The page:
Many people have the question: “what is wrongful death?” In general, any wrongful act by another person or corporation that caused someone’s death could potentially lead to a meritorious wrongful death claim.
Some Examples Of Wrongful Death Cases
- Airplane/aviation accidents
- Car accidents
- Trucking accidents
- Motorcycle accidents
- Bus or train accidents
- Construction accidents
- Cruise ship, boating and Jetski accidents
- Dog bites
- Premises liability (where someone was killed on someone else’s property and the property owner has some blame, which can include less obvious problems like poor security or maintenance)
- Nursing home abuse or negligence
- Drunk driving
- Theme park accidents
- Defective drugs or pharmaceuticals, particularly those with known problems
- Gunshot wounds
- Unsafe or defective products
- Work injuries
- Medical negligence
Most Common Types of Wrongful Death Lawsuits
The most common causes for wrongful death lawsuits are traffic accidents, medical malpractice, product defects, premises liability and work place accidents. But anytime someone died from other than natural causes, there is a possibility that someone else is legally to blame.
Some Specific Examples Of Less Obvious Wrongful Death Lawsuits
Sometimes another person or corporation might be liable for the death of another person even if it seems like the death was an unavoidable accident or tragedy so there is no one to blame.
For example, if someone died while playing on a Jetski (meaning they seemingly caused their own death), there is at least a possibility that the Jetski was poorly constructed, or did not have sufficient warnings, or the owner of the marina did not give sufficient instructions, or a whole host of other possibilities. So the general idea is that unless someone died of clearly natural causes, you really might want to speak with an Orlando fatal accident lawyer to determine if there might be a responsible person or corporation.
Alternatively, let’s say someone fell into a grain elevator while working and died as a result of their injuries. There might have been safety standards that required all sorts of protective measures be taken–and perhaps the owner of the grain elevator and/or employer did not take those protective measures. In that situation, the grain elevator owner and/or employer might be liable to the survivors in a wrongful death action.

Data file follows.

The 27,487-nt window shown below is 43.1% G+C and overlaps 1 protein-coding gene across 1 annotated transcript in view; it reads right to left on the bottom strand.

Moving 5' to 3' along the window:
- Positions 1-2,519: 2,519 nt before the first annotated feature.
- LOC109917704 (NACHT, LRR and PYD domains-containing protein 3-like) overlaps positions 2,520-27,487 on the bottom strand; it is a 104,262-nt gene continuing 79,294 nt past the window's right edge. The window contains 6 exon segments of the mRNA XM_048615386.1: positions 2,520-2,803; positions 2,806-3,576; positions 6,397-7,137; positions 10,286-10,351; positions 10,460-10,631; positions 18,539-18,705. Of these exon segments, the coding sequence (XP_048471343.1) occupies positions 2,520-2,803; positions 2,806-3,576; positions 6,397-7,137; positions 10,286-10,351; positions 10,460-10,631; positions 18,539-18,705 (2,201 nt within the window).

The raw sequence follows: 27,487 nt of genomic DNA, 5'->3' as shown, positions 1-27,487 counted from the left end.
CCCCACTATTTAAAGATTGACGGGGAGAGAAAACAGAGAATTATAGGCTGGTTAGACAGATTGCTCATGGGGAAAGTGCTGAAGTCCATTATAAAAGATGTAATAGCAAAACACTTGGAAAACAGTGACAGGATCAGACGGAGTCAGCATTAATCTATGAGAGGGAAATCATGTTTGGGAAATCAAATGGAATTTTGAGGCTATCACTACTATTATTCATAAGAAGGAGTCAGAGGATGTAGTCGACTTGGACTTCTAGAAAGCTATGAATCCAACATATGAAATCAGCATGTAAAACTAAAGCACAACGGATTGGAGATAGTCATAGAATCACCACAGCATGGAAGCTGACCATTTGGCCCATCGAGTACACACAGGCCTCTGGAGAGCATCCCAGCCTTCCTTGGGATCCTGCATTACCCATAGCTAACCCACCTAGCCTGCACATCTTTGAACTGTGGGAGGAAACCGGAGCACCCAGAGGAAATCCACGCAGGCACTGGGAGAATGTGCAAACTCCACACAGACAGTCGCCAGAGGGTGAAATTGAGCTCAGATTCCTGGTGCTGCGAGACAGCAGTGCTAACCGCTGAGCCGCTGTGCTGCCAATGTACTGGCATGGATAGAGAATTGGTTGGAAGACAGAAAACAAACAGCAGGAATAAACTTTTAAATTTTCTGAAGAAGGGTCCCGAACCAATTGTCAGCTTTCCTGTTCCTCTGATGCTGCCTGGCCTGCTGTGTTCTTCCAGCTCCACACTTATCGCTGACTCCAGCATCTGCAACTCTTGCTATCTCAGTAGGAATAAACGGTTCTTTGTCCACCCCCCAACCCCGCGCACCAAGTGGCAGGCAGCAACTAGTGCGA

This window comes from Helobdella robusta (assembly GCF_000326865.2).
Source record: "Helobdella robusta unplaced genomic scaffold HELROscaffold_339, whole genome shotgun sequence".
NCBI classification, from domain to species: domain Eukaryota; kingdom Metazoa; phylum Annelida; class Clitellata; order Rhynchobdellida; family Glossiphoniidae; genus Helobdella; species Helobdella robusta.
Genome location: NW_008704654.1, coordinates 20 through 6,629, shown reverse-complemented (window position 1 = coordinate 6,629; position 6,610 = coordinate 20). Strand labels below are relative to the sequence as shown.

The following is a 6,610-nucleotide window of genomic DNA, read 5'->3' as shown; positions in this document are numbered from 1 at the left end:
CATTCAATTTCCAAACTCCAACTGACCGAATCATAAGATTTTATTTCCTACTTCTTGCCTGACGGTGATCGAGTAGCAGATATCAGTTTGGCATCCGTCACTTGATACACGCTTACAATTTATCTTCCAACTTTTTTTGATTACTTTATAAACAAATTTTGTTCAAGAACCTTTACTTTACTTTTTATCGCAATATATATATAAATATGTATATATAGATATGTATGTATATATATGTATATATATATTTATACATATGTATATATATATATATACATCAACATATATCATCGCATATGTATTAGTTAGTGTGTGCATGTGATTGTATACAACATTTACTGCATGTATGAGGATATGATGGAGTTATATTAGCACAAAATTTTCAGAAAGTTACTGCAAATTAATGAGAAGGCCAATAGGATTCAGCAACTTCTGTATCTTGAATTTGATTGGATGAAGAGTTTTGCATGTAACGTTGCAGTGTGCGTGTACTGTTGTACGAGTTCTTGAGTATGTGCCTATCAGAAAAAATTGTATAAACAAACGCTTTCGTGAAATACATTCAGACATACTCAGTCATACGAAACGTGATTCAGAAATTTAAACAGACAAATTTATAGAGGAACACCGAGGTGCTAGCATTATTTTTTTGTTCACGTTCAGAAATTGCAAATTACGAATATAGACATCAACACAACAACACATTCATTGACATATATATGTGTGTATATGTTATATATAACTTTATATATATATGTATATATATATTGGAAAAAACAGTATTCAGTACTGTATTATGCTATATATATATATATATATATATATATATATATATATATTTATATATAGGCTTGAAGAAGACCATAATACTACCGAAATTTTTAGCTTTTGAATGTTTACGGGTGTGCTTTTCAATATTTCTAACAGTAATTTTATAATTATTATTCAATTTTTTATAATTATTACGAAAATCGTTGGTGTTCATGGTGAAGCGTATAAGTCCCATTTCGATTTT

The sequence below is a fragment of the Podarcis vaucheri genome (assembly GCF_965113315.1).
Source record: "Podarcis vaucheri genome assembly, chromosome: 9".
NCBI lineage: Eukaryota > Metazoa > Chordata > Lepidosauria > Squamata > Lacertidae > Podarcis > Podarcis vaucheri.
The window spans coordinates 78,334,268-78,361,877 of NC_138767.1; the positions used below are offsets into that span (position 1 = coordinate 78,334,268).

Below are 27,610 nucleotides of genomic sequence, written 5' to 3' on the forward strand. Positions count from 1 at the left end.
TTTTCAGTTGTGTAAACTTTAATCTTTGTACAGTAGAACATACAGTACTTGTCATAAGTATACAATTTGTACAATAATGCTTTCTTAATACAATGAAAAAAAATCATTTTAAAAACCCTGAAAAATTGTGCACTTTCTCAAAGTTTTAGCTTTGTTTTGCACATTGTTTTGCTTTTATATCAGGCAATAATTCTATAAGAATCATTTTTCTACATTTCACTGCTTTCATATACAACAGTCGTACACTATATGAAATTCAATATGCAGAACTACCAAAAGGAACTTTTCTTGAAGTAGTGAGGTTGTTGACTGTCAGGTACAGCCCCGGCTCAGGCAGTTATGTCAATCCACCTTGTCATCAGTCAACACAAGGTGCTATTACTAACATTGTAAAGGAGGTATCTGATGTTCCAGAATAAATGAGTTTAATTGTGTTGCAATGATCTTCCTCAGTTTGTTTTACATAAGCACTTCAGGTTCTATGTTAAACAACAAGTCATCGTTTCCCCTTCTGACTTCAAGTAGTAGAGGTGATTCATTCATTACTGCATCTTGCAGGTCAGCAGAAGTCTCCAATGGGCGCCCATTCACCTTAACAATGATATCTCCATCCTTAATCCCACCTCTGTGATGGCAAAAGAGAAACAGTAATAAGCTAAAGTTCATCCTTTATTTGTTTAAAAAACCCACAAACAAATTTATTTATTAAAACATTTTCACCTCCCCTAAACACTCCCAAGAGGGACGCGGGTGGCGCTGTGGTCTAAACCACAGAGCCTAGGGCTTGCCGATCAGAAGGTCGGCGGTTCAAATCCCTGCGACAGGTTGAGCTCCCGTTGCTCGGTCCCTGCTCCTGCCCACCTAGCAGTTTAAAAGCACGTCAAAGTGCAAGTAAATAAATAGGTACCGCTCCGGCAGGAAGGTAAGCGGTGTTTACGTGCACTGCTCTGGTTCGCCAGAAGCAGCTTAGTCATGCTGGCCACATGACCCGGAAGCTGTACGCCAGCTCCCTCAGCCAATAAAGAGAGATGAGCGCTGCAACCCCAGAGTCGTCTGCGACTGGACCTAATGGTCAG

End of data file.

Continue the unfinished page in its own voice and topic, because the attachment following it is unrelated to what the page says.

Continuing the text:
To give another example, let’s say a contractor built a hotel with a deck that did not comply with the building code. And then let’s say a whole group of people were on the deck when it collapsed, killing one or many people. The contractor and potentially the hotel could be liable for causing those deaths.
In a car accident situation, the main issue is whether the other driver was at fault during the accident. This might also lead to claims against employers, if they owned but did not maintain the vehicles (e.g., the brakes were bad) or even vehicle manufacturers and sellers, if there was some sort of defect in the vehicle.
For yet another example, let’s say a young woman was murdered by an unknown criminal in her apartment. At first glance, it seems like no one is to blame, right? However, depending largely on the facts, her survivors might have a claim against her landlord or the building owner, particularly if she or others had previously complained about poor security, bad lighting in parking areas, and that sort of thing. Additionally, if the criminal can be identified and the crime can be proven, then survivors may bring a civil lawsuit against his or her estate. In those cases, the burden of proof in a civil case for wrongful death (money damages) is far lower than a criminal case prosecution for murder (which requires proof beyond a reasonable doubt).
The Bottom Line: You Need A Wrongful Death Lawyer To Carefully Evaluate The Situation
If you are still wondering “what is wrongful death?,” then there is a simple question you can ask yourself. If your loved one died from anything other than natural causes, ask yourself: could any person or corporation done anything differently that might have changed the outcome? Trust me when I tell you that determining whether someone might be legally responsible is a complicated question, even for lawyers, so you really should call me if your loved one died from anything other than purely natural, non-drug induced causes.